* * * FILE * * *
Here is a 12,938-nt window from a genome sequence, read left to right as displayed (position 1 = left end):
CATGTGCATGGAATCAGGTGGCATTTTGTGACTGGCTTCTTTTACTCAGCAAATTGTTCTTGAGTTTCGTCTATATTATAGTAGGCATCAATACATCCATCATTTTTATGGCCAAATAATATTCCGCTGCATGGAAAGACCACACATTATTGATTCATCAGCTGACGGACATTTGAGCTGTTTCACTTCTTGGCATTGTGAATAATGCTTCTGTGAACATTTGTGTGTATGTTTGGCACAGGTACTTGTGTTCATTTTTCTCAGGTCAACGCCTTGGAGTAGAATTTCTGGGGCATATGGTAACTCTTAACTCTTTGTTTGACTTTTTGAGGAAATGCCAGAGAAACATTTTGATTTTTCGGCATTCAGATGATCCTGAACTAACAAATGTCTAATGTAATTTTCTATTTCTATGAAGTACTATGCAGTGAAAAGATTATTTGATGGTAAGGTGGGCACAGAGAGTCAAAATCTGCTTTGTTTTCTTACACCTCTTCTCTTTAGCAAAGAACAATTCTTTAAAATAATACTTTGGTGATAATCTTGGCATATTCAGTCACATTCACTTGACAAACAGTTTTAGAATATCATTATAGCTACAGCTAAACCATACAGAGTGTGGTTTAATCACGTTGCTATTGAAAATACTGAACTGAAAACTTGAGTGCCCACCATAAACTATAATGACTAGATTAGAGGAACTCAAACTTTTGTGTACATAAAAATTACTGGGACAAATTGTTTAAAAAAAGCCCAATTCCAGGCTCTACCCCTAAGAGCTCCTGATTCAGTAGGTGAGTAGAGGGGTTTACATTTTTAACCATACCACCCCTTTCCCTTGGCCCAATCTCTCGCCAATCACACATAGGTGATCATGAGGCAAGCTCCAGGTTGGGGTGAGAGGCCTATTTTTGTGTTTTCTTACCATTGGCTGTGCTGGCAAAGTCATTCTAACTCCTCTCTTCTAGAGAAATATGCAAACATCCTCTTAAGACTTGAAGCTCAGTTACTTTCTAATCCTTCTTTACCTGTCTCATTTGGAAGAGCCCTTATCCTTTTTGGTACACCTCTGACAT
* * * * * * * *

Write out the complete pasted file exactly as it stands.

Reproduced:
Here is a 12,938-nt window from a genome sequence, read left to right as displayed (position 1 = left end):
CATGTGCATGGAATCAGGTGGCATTTTGTGACTGGCTTCTTTTACTCAGCAAATTGTTCTTGAGTTTCGTCTATATTATAGTAGGCATCAATACATCCATCATTTTTATGGCCAAATAATATTCCGCTGCATGGAAAGACCACACATTATTGATTCATCAGCTGACGGACATTTGAGCTGTTTCACTTCTTGGCATTGTGAATAATGCTTCTGTGAACATTTGTGTGTATGTTTGGCACAGGTACTTGTGTTCATTTTTCTCAGGTCAACGCCTTGGAGTAGAATTTCTGGGGCATATGGTAACTCTTAACTCTTTGTTTGACTTTTTGAGGAAATGCCAGAGAAACATTTTGATTTTTCGGCATTCAGATGATCCTGAACTAACAAATGTCTAATGTAATTTTCTATTTCTATGAAGTACTATGCAGTGAAAAGATTATTTGATGGTAAGGTGGGCACAGAGAGTCAAAATCTGCTTTGTTTTCTTACACCTCTTCTCTTTAGCAAAGAACAATTCTTTAAAATAATACTTTGGTGATAATCTTGGCATATTCAGTCACATTCACTTGACAAACAGTTTTAGAATATCATTATAGCTACAGCTAAACCATACAGAGTGTGGTTTAATCACGTTGCTATTGAAAATACTGAACTGAAAACTTGAGTGCCCACCATAAACTATAATGACTAGATTAGAGGAACTCAAACTTTTGTGTACATAAAAATTACTGGGACAAATTGTTTAAAAAAAGCCCAATTCCAGGCTCTACCCCTAAGAGCTCCTGATTCAGTAGGTGAGTAGAGGGGTTTACATTTTTAACCATACCACCCCTTTCCCTTGGCCCAATCTCTCGCCAATCACACATAGGTGATCATGAGGCAAGCTCCAGGTTGGGGTGAGAGGCCTATTTTTGTGTTTTCTTACCATTGGCTGTGCTGGCAAAGTCATTCTAACTCCTCTCTTCTAGAGAAATATGCAAACATCCTCTTAAGACTTGAAGCTCAGTTACTTTCTAATCCTTCTTTACCTGTCTCATTTGGAAGAGCCCTTATCCTTTTTGGTACACCTCTGACAT